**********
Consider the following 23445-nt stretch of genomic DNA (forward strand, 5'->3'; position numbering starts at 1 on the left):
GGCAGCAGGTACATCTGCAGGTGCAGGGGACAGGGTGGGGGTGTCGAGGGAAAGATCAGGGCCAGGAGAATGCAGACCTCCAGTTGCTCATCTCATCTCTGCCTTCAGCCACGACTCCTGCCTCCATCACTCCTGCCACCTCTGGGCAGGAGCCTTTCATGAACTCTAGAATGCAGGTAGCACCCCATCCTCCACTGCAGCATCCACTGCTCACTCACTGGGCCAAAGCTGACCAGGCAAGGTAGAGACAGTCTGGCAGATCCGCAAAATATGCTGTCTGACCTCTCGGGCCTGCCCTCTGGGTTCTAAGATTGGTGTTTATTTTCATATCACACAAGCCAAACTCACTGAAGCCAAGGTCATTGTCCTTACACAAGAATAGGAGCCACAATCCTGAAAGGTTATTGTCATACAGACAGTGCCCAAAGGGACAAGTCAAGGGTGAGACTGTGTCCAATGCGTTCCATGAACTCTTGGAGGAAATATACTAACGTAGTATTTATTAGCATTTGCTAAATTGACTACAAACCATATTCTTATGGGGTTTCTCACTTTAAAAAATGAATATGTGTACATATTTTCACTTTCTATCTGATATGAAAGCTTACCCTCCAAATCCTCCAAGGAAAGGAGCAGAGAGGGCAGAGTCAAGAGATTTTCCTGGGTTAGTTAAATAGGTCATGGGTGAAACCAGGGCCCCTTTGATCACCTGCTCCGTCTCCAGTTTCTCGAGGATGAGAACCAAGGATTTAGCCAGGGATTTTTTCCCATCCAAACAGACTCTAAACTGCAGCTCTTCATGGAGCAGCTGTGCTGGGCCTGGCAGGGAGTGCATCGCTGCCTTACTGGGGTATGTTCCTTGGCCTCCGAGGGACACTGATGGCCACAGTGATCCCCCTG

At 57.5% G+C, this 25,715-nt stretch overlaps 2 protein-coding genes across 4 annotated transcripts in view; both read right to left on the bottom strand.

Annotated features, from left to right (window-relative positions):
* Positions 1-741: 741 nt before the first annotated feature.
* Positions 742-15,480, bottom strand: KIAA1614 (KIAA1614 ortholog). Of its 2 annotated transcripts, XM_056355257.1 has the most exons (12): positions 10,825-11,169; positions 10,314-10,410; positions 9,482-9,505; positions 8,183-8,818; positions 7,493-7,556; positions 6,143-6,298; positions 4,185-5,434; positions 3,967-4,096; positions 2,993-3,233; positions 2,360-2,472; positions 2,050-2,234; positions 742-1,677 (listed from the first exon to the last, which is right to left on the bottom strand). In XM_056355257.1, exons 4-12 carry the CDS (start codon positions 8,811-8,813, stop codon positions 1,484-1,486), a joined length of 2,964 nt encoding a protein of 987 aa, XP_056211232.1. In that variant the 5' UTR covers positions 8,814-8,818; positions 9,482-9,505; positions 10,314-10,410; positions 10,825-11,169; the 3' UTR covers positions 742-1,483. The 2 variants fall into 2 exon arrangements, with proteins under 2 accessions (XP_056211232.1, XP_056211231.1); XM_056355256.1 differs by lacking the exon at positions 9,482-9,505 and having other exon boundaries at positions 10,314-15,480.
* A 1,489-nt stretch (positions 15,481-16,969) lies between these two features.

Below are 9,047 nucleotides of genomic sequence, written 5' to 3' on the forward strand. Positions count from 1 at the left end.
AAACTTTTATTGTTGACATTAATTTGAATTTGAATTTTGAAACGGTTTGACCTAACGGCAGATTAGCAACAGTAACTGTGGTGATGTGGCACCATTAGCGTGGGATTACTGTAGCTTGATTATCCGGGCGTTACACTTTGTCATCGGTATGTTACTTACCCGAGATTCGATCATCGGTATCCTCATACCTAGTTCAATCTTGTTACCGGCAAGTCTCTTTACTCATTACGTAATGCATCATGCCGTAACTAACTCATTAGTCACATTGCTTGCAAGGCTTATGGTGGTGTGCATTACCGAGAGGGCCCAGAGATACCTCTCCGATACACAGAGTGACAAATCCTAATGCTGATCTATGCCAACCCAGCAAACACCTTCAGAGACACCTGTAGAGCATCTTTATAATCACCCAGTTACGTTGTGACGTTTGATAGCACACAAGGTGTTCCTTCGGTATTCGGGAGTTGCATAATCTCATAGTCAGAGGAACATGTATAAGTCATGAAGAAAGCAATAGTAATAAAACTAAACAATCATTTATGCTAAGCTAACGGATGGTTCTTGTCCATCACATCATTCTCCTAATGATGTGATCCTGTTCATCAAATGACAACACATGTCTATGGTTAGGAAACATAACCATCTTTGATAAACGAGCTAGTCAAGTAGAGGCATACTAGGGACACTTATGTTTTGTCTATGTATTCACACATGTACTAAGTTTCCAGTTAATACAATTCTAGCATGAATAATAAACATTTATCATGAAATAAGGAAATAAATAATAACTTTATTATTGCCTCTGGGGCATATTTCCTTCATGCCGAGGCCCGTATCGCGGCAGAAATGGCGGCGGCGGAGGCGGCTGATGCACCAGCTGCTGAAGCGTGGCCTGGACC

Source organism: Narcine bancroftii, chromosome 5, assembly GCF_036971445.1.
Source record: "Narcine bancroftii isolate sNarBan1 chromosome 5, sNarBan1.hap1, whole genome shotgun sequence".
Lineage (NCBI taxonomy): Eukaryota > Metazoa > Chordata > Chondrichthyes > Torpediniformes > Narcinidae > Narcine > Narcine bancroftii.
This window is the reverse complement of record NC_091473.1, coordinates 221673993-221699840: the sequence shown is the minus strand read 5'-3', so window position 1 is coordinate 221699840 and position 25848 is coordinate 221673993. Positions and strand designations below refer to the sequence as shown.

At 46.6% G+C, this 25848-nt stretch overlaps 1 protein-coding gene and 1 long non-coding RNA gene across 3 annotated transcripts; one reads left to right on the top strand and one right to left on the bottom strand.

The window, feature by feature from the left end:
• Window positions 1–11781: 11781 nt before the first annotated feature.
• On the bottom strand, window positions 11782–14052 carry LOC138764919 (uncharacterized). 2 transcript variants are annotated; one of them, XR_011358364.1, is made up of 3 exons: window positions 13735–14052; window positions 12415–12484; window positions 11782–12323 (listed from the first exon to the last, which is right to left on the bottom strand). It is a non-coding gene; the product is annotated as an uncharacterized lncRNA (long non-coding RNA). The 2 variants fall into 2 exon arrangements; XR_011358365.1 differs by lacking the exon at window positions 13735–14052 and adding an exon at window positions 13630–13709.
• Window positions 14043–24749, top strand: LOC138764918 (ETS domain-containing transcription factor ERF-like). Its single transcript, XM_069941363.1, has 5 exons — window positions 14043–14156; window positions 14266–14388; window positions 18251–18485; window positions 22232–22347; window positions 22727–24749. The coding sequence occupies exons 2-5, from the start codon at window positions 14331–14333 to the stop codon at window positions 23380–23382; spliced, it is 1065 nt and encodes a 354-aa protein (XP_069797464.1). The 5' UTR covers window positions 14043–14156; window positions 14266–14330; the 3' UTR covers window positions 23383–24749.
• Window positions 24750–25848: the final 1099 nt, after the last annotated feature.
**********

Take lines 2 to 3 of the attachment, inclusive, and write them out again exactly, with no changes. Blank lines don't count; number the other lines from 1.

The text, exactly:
GGCAGCAGGTACATCTGCAGGTGCAGGGGACAGGGTGGGGGTGTCGAGGGAAAGATCAGGGCCAGGAGAATGCAGACCTCCAGTTGCTCATCTCATCTCTGCCTTCAGCCACGACTCCTGCCTCCATCACTCCTGCCACCTCTGGGCAGGAGCCTTTCATGAACTCTAGAATGCAGGTAGCACCCCATCCTCCACTGCAGCATCCACTGCTCACTCACTGGGCCAAAGCTGACCAGGCAAGGTAGAGACAGTCTGGCAGATCCGCAAAATATGCTGTCTGACCTCTCGGGCCTGCCCTCTGGGTTCTAAGATTGGTGTTTATTTTCATATCACACAAGCCAAACTCACTGAAGCCAAGGTCATTGTCCTTACACAAGAATAGGAGCCACAATCCTGAAAGGTTATTGTCATACAGACAGTGCCCAAAGGGACAAGTCAAGGGTGAGACTGTGTCCAATGCGTTCCATGAACTCTTGGAGGAAATATACTAACGTAGTATTTATTAGCATTTGCTAAATTGACTACAAACCATATTCTTATGGGGTTTCTCACTTTAAAAAATGAATATGTGTACATATTTTCACTTTCTATCTGATATGAAAGCTTACCCTCCAAATCCTCCAAGGAAAGGAGCAGAGAGGGCAGAGTCAAGAGATTTTCCTGGGTTAGTTAAATAGGTCATGGGTGAAACCAGGGCCCCTTTGATCACCTGCTCCGTCTCCAGTTTCTCGAGGATGAGAACCAAGGATTTAGCCAGGGATTTTTTCCCATCCAAACAGACTCTAAACTGCAGCTCTTCATGGAGCAGCTGTGCTGGGCCTGGCAGGGAGTGCATCGCTGCCTTACTGGGGTATGTTCCTTGGCCTCCGAGGGACACTGATGGCCACAGTGATCCCCCTG

At 57.5% G+C, this 25,715-nt stretch overlaps 2 protein-coding genes across 4 annotated transcripts in view; both read right to left on the bottom strand.